Kveku Adoboli, the trader who claims to have set a record of $ 2.3 billion, pleaded not guilty to two counts of false accounting and two counts of fraud while working for Swiss bank UBS at Southwark Crown Court today.
Kveku Adoboli, 31, of Clark Street in east London, has appeared in Southwark Crown court on charges of unauthorized trading, which lost UBS to about $ 2.3 billion.
The alleged fraudster worked for UBS’s global synthetic stock division, buying and selling exchange-traded funds that track various types of stocks, bonds or commodities such as metals.
Kweku Adoboli has been accused of unfairly using its position to try to make a personal profit and causing losses to UBS or putting the bank at risk of loss.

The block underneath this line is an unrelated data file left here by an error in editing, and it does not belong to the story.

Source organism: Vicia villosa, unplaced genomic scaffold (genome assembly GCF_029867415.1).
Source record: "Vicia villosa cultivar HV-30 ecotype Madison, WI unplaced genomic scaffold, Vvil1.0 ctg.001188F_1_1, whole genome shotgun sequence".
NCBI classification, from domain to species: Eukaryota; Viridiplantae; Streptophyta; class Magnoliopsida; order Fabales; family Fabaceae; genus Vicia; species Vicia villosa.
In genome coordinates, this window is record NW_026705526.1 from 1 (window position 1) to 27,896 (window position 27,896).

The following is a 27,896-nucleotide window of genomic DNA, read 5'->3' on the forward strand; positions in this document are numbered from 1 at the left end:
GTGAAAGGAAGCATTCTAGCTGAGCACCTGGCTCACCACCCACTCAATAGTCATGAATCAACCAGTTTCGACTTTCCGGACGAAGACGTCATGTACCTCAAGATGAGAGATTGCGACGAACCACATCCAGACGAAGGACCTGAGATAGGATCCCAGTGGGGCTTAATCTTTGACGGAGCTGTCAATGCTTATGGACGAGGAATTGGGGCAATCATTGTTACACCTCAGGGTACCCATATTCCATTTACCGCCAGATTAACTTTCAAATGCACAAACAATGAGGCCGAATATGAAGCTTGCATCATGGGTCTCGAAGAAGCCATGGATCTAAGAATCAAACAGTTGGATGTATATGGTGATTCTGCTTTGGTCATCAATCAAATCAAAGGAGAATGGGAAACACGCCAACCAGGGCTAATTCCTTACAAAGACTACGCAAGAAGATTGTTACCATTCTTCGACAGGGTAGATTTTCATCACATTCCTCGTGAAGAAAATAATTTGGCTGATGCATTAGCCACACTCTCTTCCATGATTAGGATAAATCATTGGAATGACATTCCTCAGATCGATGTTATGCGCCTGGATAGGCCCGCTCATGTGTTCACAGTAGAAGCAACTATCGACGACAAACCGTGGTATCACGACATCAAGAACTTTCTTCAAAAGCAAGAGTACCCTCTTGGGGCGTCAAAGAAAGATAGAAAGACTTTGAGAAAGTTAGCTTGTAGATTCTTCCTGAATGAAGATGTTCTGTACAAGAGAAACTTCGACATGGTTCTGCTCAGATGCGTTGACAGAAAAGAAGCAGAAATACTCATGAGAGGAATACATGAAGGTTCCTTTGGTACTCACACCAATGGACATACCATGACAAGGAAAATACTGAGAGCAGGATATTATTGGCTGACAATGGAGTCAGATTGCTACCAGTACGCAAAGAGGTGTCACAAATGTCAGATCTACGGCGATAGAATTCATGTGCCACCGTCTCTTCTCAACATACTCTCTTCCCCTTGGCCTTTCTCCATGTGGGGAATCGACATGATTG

The city’s financial supervisor and his Swiss counterpart have launched an investigation into why UBS has failed to detect a fraudulent trade.
Kweku Adoboli, the son of a former Ghanaian to the United Nations, joined the bank as a junior in 2002.
The fees refer to the period between October 2008 and September last year.
Prosecutors say he pledged cash while buying and selling exchange-traded funds.
Judge Alistair McCrath gave the new Kweku Adoboli defense team an additional month to consult with his client after a previous appearance.
Kweku Adoboli changed legal teams in November.
He hired the London law firm Bark & Co, which specializes in fraud cases, instead of Kingsley Naples.
Judge Alistair McCrath set a preliminary date for the trial on September 3.
The judge remanded Kweku Adoboli in custody. A pre-trial hearing will be held on April 9.